Big Tech hiring freeze in the US 'unlikely to affect IT services spending'

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Big technology companies such as Apple, Amazon and Facebook owner Meta Platforms plan to freeze hiring amid a slowdown in the US economy, but this is not expected to hit IT spending significantly as demand for services continues to grow, industry experts have said.

The companies are bracing for one of the “worst economic downturns”, with Amazon saying it is overstaffed after reporting a second-quarter loss of $2 billion last week. Facebook has also scaled back plans to hire engineers while Microsoft, Netflix and Tesla have been eliminating jobs in recent months, Bloomberg reported.

However, the Big Tech hiring freeze is being offset by “significant uptake of demand for IT services”, which are mostly driven by the requirements of digital transformation that accelerated during the pandemic, said DD Mishra, a senior director analyst at Gartner.

“Most of the Big Tech firms are anticipating the risk of a recession and slowdown in the US economy, and are taking some measures in the form of a hiring freeze and slowdown in hiring due to the global economic environment, geopolitical situations and other challenges,” Mr Mishra told The National. “[But] inflation, geopolitical disruption and talent shortages are not expected to slow IT investments significantly for now. Purchasing and investing preferences will be focused on areas including analytics, cloud computing, seamless customer experiences and security.”

Geopolitical and economic uncertainty is mounting across the world after Russia’s military offensive against Ukraine, with inflation also rising due to higher commodity prices and supply chain disruptions. In July, the US economy shrunk for a second quarter in a row, triggering one definition of a “technical recession”, as record-high inflation and aggressive interest rate increases by the Federal Reserve hit business and housing demand.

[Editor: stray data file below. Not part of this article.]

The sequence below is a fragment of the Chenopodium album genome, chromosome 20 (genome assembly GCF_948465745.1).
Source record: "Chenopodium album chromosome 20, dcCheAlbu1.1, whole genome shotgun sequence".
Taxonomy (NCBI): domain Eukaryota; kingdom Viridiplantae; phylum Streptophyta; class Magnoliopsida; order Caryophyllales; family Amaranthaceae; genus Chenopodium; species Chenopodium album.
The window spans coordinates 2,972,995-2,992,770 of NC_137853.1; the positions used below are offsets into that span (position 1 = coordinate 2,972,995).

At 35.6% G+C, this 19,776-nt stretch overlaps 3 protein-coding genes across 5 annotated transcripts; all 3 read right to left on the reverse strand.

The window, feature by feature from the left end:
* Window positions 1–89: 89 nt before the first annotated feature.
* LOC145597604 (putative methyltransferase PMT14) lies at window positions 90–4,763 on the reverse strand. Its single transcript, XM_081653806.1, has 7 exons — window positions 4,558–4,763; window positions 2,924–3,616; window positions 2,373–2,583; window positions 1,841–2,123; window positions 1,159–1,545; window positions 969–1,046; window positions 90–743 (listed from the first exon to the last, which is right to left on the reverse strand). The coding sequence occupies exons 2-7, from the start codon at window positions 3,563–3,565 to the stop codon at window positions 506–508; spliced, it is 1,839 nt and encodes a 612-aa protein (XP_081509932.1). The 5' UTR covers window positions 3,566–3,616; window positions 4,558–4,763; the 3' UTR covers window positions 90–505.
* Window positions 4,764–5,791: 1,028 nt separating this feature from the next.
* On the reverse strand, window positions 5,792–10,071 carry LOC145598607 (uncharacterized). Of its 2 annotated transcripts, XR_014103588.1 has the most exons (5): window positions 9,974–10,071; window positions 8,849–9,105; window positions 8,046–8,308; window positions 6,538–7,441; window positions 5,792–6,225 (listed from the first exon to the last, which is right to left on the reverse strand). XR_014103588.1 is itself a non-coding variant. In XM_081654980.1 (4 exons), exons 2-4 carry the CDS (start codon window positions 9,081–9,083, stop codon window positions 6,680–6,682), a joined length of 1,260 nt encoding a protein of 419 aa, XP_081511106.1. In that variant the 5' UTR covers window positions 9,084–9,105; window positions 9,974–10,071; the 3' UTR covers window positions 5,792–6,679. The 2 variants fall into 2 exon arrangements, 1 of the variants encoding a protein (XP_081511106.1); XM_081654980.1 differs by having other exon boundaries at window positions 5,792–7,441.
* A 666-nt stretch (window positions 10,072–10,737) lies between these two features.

However, the US hiring market remains strong, with employers having added more jobs in June than forecast and the unemployment rate near a five-decade low, suggesting recruitment needs are, so far, eclipsing concerns about the economic outlook.

Meanwhile, the number of information technology professionals globally is expected to grow more than 12 per cent to about 62 million in 2023, from 55.3 million in 2020, data from Statista shows. Earlier this year, Gartner projected end-user IT services spending would grow at a compound annual rate of 9.1 per cent between 2020 and 2025.

However, the research company has since lowered its forecast to an annual growth rate of 8.5 per cent between 2021 and 2026. “The demand pipeline for IT services is expected to stabilise, and a slowdown in additional demand could also be one of the reasons for taking steps towards stabilising demand and supply,” said Mr Mishra.

He said 2023 and 2024 would be “much better”, compared with this year. “A combination of all these factors may require some short-term and long-term measures to navigate through emerging situations … we have not seen such an impending challenge from a services perspective in the short term.”

Technology companies may have to consider pausing their hiring plans to sustain the record growth they experienced during the Covid-19 pandemic, said George Foley, a Dubai-based senior consultant at recruitment company Michael Page. “The worst of the pandemic seems to be over and now these tech companies are in a great position for sustainable long-term growth. While this may mean temporary freezes for some during this transition period, we are more positive about the technological future than ever before,” Mr Foley said.

Kazim Hussain, a Dubai-based business manager for cloud infrastructure and telecoms at recruitment company Cooper Fitch, said that while the technology sector in the Mena region continued to grow, some companies were slowing down overall hiring plans to ensure the employment of people with niche skills in cloud computing and machine learning.

However, it is important for technology start-ups to avoid overhiring, he said. “[I have] witnessed many start-ups overhiring talent without demonstrating any real business growth, and then cutting jobs to balance their books.”

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